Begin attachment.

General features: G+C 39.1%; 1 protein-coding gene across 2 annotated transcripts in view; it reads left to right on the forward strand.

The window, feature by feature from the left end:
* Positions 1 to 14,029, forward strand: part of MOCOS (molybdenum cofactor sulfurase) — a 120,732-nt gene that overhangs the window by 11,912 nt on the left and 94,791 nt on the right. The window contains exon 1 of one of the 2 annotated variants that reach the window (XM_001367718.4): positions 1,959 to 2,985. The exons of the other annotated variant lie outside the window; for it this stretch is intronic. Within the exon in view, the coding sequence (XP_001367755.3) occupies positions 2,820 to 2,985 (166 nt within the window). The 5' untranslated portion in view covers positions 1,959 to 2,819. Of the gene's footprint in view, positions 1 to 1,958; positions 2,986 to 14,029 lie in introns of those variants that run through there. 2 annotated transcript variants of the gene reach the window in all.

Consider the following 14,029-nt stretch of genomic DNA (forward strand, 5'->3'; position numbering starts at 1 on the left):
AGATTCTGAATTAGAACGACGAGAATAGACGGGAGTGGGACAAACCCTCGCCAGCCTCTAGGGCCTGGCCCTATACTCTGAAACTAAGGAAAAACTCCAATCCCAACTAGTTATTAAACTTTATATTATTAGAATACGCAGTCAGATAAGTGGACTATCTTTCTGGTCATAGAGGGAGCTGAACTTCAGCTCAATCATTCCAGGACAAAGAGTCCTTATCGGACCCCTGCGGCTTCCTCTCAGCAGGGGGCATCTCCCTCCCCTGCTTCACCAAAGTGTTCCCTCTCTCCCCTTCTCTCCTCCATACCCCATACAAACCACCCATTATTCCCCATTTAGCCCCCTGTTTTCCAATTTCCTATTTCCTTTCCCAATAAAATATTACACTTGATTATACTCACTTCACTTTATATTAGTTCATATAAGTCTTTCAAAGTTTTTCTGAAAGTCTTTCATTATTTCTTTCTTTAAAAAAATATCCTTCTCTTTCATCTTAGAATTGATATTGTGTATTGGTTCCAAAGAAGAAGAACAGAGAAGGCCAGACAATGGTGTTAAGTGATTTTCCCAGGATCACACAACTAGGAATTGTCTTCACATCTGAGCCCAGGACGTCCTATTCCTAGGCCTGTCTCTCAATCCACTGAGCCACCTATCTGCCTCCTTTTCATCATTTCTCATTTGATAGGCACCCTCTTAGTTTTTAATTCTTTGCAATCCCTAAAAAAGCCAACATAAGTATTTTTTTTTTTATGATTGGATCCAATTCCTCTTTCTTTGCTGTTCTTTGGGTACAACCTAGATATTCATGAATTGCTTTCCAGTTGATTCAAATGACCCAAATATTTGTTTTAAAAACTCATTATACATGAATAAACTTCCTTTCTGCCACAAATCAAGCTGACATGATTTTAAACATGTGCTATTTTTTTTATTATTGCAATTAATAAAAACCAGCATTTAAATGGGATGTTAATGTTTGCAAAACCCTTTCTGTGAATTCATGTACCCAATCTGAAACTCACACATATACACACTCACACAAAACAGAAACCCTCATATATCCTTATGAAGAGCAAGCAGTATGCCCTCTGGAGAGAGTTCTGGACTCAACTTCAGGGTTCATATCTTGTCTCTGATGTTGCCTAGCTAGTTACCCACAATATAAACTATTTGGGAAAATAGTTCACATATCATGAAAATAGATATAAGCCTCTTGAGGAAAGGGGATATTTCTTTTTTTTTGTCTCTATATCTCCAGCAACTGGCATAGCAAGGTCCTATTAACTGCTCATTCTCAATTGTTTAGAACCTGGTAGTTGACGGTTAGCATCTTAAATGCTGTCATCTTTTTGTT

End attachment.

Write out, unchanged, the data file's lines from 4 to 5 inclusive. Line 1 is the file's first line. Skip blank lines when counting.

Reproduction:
Consider the following 14,029-nt stretch of genomic DNA (forward strand, 5'->3'; position numbering starts at 1 on the left):
AGATTCTGAATTAGAACGACGAGAATAGACGGGAGTGGGACAAACCCTCGCCAGCCTCTAGGGCCTGGCCCTATACTCTGAAACTAAGGAAAAACTCCAATCCCAACTAGTTATTAAACTTTATATTATTAGAATACGCAGTCAGATAAGTGGACTATCTTTCTGGTCATAGAGGGAGCTGAACTTCAGCTCAATCATTCCAGGACAAAGAGTCCTTATCGGACCCCTGCGGCTTCCTCTCAGCAGGGGGCATCTCCCTCCCCTGCTTCACCAAAGTGTTCCCTCTCTCCCCTTCTCTCCTCCATACCCCATACAAACCACCCATTATTCCCCATTTAGCCCCCTGTTTTCCAATTTCCTATTTCCTTTCCCAATAAAATATTACACTTGATTATACTCACTTCACTTTATATTAGTTCATATAAGTCTTTCAAAGTTTTTCTGAAAGTCTTTCATTATTTCTTTCTTTAAAAAAATATCCTTCTCTTTCATCTTAGAATTGATATTGTGTATTGGTTCCAAAGAAGAAGAACAGAGAAGGCCAGACAATGGTGTTAAGTGATTTTCCCAGGATCACACAACTAGGAATTGTCTTCACATCTGAGCCCAGGACGTCCTATTCCTAGGCCTGTCTCTCAATCCACTGAGCCACCTATCTGCCTCCTTTTCATCATTTCTCATTTGATAGGCACCCTCTTAGTTTTTAATTCTTTGCAATCCCTAAAAAAGCCAACATAAGTATTTTTTTTTTTATGATTGGATCCAATTCCTCTTTCTTTGCTGTTCTTTGGGTACAACCTAGATATTCATGAATTGCTTTCCAGTTGATTCAAATGACCCAAATATTTGTTTTAAAAACTCATTATACATGAATAAACTTCCTTTCTGCCACAAATCAAGCTGACATGATTTTAAACATGTGCTATTTTTTTTATTATTGCAATTAATAAAAACCAGCATTTAAATGGGATGTTAATGTTTGCAAAACCCTTTCTGTGAATTCATGTACCCAATCTGAAACTCACACATATACACACTCACACAAAACAGAAACCCTCATATATCCTTATGAAGAGCAAGCAGTATGCCCTCTGGAGAGAGTTCTGGACTCAACTTCAGGGTTCATATCTTGTCTCTGATGTTGCCTAGCTAGTTACCCACAATATAAACTATTTGGGAAAATAGTTCACATATCATGAAAATAGATATAAGCCTCTTGAGGAAAGGGGATATTTCTTTTTTTTTGTCTCTATATCTCCAGCAACTGGCATAGCAAGGTCCTATTAACTGCTCATTCTCAATTGTTTAGAACCTGGTAGTTGACGGTTAGCATCTTAAATGCTGTCATCTTTTTGTT